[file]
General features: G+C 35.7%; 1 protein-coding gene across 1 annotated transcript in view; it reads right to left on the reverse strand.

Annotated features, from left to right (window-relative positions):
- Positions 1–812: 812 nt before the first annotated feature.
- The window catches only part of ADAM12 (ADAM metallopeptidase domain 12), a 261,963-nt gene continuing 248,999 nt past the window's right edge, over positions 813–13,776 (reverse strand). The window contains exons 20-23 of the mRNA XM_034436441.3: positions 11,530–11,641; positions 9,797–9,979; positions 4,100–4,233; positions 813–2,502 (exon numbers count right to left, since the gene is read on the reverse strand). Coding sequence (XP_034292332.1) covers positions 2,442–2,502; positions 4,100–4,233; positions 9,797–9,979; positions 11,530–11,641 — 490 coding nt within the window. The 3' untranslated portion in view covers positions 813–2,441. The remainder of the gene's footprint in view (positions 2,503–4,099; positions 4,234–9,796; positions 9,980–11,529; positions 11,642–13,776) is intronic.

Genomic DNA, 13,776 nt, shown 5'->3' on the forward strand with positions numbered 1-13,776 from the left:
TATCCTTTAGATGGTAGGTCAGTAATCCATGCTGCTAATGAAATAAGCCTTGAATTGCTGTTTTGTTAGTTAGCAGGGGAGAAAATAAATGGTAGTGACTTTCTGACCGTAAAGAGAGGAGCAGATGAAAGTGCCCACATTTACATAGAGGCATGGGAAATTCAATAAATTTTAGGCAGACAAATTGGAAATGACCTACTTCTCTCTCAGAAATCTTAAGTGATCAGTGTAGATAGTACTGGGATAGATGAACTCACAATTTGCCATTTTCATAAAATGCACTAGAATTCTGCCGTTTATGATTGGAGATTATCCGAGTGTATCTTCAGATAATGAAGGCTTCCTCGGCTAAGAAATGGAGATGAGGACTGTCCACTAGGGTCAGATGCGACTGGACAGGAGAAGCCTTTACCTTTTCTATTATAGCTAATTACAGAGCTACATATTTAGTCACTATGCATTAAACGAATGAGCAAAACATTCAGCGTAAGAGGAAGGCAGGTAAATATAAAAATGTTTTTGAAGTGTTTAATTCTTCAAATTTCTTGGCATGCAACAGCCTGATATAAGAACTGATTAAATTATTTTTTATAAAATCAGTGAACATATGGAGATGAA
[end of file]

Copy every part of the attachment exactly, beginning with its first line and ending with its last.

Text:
General features: G+C 35.7%; 1 protein-coding gene across 1 annotated transcript in view; it reads right to left on the reverse strand.

Annotated features, from left to right (window-relative positions):
- Positions 1–812: 812 nt before the first annotated feature.
- The window catches only part of ADAM12 (ADAM metallopeptidase domain 12), a 261,963-nt gene continuing 248,999 nt past the window's right edge, over positions 813–13,776 (reverse strand). The window contains exons 20-23 of the mRNA XM_034436441.3: positions 11,530–11,641; positions 9,797–9,979; positions 4,100–4,233; positions 813–2,502 (exon numbers count right to left, since the gene is read on the reverse strand). Coding sequence (XP_034292332.1) covers positions 2,442–2,502; positions 4,100–4,233; positions 9,797–9,979; positions 11,530–11,641 — 490 coding nt within the window. The 3' untranslated portion in view covers positions 813–2,441. The remainder of the gene's footprint in view (positions 2,503–4,099; positions 4,234–9,796; positions 9,980–11,529; positions 11,642–13,776) is intronic.

Genomic DNA, 13,776 nt, shown 5'->3' on the forward strand with positions numbered 1-13,776 from the left:
TATCCTTTAGATGGTAGGTCAGTAATCCATGCTGCTAATGAAATAAGCCTTGAATTGCTGTTTTGTTAGTTAGCAGGGGAGAAAATAAATGGTAGTGACTTTCTGACCGTAAAGAGAGGAGCAGATGAAAGTGCCCACATTTACATAGAGGCATGGGAAATTCAATAAATTTTAGGCAGACAAATTGGAAATGACCTACTTCTCTCTCAGAAATCTTAAGTGATCAGTGTAGATAGTACTGGGATAGATGAACTCACAATTTGCCATTTTCATAAAATGCACTAGAATTCTGCCGTTTATGATTGGAGATTATCCGAGTGTATCTTCAGATAATGAAGGCTTCCTCGGCTAAGAAATGGAGATGAGGACTGTCCACTAGGGTCAGATGCGACTGGACAGGAGAAGCCTTTACCTTTTCTATTATAGCTAATTACAGAGCTACATATTTAGTCACTATGCATTAAACGAATGAGCAAAACATTCAGCGTAAGAGGAAGGCAGGTAAATATAAAAATGTTTTTGAAGTGTTTAATTCTTCAAATTTCTTGGCATGCAACAGCCTGATATAAGAACTGATTAAATTATTTTTTATAAAATCAGTGAACATATGGAGATGAA